Indianapolis Colts fans owe plenty of gratitude to Peyton Manning for years of success, including a Super Bowl title, but it just so happens they should be thanking infamous draft bust Ryan Leaf as well.
According to USA Today's Mike Foss, former NFL super-agent Leigh Steinberg, who is releasing a tell-all book entitled The Agent, revealed that Leaf purposely acted out in an effort to make the Colts prefer to draft Manning instead of himself in 1998.
Steinberg claims that Leaf was steadfast in his desire to play for the San Diego Chargers rather than the Colts:
"No way do I want to play in Indianapolis," he told me, referring to the Colts, who owned the No. 1 pick. Instead, because of the exceptional weather and the more laid-back lifestyle, he preferred the San Diego Chargers, who would go second.
"That’s fine," I warned him, "but the way to achieve this is not exactly going to help your image. You'll get a lot of criticism." Ryan didn’t care about his image, though, only his destination.
With Leaf's desires at heart, Steinberg devised a plan to make sure that his client would drop to No. 2, and it involved Leaf no-showing a meeting with then-Colts head coach Jim Mora and the other heavy hitters within in the organization:
"If you go to the combine," I told Ryan, "but fail to show up for a meeting with Mora, that should do it. Jim is a real prideful person who has a tendency to explode. I am not recommending you do this, but if you are desperate to go to San Diego, this is the way."
Once Ryan was a no-show, Mora, as anticipated, went ballistic. I defended my player, naturally, dismissing the coach's response as another Mora meltdown. As I'd anticipated, Ryan was criticized, but the plan achieved its purpose. The Colts took Manning. Something tells me the folks in Indianapolis have never regretted that decision.
The rest is history, as Manning has gone on to become one of the greatest quarterbacks ever to play in the NFL, and he has a chance to win his second career Vince Lombardi Trophy when he leads the Denver Broncos against the Seattle Seahawks in Super Bowl XLVIII.
Leaf, on the other hand, played just 21 games for the Chargers before being released. He attempted to resurrect his career with the Dallas Cowboys; however, the 2001 season would prove to be his last. Since then, Leaf has encountered a multitude of legal problems as well.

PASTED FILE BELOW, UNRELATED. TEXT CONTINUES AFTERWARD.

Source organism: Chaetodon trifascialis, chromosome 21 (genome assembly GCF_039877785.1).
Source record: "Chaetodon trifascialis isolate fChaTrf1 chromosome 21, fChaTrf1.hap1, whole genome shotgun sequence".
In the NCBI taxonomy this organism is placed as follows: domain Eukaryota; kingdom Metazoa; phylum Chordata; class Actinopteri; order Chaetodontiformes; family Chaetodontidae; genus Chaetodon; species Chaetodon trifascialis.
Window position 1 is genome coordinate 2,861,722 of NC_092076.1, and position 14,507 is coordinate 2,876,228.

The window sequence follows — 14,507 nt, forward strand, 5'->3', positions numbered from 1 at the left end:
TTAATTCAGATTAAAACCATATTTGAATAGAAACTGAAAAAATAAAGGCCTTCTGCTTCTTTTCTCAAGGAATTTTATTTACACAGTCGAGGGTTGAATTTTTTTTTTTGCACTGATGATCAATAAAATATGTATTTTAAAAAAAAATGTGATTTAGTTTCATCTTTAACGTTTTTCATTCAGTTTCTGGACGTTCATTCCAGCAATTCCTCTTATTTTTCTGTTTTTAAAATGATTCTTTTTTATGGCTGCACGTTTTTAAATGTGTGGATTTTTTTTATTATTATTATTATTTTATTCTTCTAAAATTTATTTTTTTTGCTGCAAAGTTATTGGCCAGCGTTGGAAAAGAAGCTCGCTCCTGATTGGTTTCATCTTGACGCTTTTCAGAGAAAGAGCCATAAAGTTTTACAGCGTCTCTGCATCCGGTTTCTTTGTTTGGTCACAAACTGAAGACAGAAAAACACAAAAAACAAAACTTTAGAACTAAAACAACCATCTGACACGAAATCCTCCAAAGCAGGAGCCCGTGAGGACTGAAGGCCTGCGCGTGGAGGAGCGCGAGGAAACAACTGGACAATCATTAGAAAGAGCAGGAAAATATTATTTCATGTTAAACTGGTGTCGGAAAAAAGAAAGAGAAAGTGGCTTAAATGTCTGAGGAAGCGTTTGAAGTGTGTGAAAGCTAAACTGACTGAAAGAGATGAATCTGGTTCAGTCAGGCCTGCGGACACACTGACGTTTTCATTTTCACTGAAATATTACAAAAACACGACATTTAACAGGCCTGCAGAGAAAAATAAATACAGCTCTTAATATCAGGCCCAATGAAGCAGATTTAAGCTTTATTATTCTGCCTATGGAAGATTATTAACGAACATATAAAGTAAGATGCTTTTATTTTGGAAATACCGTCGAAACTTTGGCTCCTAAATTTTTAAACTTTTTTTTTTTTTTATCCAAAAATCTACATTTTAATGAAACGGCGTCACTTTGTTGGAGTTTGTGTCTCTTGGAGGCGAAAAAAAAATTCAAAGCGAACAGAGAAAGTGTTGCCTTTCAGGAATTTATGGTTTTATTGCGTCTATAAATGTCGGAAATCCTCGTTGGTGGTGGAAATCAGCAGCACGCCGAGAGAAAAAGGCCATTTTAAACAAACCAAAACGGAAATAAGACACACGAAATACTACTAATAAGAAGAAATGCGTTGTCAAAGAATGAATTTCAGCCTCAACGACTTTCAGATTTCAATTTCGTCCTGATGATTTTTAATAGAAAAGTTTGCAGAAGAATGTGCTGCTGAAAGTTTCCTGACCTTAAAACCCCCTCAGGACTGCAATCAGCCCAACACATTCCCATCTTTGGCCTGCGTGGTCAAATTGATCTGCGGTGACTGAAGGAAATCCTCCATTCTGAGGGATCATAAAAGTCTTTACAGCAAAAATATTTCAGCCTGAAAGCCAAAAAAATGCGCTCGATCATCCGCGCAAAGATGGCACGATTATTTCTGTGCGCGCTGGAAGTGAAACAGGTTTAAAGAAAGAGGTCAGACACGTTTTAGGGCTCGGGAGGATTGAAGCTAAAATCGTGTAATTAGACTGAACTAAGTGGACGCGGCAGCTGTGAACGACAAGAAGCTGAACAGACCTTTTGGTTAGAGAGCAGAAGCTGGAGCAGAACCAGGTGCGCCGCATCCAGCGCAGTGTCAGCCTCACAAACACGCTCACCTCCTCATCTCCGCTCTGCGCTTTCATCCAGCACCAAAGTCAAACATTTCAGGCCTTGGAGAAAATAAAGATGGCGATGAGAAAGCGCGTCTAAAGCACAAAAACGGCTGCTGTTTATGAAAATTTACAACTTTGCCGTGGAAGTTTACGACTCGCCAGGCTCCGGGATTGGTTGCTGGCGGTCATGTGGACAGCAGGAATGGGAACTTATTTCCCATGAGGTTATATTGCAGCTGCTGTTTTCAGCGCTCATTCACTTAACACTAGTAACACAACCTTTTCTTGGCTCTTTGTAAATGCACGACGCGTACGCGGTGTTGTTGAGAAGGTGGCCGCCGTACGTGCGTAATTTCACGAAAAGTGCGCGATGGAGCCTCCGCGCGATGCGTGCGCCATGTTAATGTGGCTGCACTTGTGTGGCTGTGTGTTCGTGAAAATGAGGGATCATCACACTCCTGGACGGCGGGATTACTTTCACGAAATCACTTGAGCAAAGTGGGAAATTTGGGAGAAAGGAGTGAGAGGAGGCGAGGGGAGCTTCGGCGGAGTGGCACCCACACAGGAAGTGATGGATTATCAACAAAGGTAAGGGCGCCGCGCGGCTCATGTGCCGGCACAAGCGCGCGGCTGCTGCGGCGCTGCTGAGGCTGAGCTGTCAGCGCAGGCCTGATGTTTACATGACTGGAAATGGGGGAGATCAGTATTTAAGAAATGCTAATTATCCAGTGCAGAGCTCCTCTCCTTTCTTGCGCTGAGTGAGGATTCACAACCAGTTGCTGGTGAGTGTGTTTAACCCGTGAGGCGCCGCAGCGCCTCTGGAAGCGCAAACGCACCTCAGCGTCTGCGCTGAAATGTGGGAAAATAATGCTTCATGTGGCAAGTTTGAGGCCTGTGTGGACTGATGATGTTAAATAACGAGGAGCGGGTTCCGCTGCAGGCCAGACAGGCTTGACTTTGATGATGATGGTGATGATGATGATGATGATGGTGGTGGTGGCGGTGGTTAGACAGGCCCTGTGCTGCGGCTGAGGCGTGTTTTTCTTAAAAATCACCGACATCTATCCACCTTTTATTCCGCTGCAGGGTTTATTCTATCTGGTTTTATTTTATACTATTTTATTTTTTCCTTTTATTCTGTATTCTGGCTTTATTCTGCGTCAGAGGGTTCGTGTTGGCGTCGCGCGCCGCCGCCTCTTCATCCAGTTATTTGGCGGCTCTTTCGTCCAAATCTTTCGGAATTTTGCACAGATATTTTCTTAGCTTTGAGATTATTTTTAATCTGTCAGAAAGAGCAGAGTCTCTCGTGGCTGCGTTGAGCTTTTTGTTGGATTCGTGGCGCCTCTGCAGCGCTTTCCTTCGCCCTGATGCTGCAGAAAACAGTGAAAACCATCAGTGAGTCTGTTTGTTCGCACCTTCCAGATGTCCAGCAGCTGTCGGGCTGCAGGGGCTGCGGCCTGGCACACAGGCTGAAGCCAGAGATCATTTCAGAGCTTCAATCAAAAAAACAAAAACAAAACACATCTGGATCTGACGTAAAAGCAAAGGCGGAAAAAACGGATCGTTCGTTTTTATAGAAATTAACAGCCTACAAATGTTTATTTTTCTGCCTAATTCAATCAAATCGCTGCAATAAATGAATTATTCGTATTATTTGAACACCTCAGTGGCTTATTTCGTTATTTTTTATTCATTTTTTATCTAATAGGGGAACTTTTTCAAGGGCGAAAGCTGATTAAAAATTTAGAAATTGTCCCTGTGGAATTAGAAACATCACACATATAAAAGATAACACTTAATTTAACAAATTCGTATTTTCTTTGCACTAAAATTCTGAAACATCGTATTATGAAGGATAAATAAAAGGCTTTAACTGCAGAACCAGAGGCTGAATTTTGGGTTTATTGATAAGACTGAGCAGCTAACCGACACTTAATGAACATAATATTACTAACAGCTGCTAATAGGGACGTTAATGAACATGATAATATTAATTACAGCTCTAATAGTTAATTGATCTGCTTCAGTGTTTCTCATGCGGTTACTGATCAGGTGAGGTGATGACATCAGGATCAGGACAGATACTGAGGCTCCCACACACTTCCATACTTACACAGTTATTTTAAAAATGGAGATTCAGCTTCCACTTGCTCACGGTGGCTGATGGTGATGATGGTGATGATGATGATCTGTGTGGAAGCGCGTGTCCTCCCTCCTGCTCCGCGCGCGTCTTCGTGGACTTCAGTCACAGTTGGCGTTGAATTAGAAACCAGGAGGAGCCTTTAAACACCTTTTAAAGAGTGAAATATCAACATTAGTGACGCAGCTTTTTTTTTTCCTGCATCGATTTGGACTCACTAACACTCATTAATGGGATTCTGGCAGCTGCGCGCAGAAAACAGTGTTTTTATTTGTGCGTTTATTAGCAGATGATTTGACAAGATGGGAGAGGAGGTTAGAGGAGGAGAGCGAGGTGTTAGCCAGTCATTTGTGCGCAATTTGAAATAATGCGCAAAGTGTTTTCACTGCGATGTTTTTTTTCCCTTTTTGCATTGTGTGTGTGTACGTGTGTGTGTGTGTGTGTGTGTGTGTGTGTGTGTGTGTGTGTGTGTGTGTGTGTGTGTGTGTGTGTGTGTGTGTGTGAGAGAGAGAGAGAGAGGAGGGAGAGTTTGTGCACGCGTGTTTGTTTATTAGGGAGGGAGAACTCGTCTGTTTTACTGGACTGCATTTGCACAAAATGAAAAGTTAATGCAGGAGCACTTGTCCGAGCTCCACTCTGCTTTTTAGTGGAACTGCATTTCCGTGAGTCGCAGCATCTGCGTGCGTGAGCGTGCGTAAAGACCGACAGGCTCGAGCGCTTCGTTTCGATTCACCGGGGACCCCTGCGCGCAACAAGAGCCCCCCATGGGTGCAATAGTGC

Had the Colts taken Leaf instead of Manning, it stands to reason that the respective courses of both franchises would have changed significantly.
Despite Steinberg's claims, former Colts general manager Bill Polian said on ESPN's Mike and Mike in the Morning that the stunt perpetrated by Steinberg and Leaf isn't what caused the Colts to go with Manning instead, according to Pro Football Talk's Michael David Smith:
Agents cannot manipulate anything in the draft. Leigh and other agents for years and years have told kids that they can get players drafted by a certain club at a certain spot, and nothing could be further from the truth. That assumes that we on the club side are idiots, that we're able to be manipulated, that we don't do our homework, that we don't watch the tape, that we don't go all the way back to the junior high school coach and high school principal, teachers, doing our due diligence. It's just the kind of hubris that existed among agents years ago where they told kids flat-out, "I can get you taken here, I can get you taken there." Nothing could be further from the truth.
Regardless of how Indianapolis ultimately made the decision to select Manning No. 1 overall, there is no question that it was the right one.
Colts fans have rightly scoffed at Leaf and thanked their lucky stars that they took Manning instead for well over a decade, but the disgraced signal-caller may have had a greater influence on the best run in team history than anyone previously realized.
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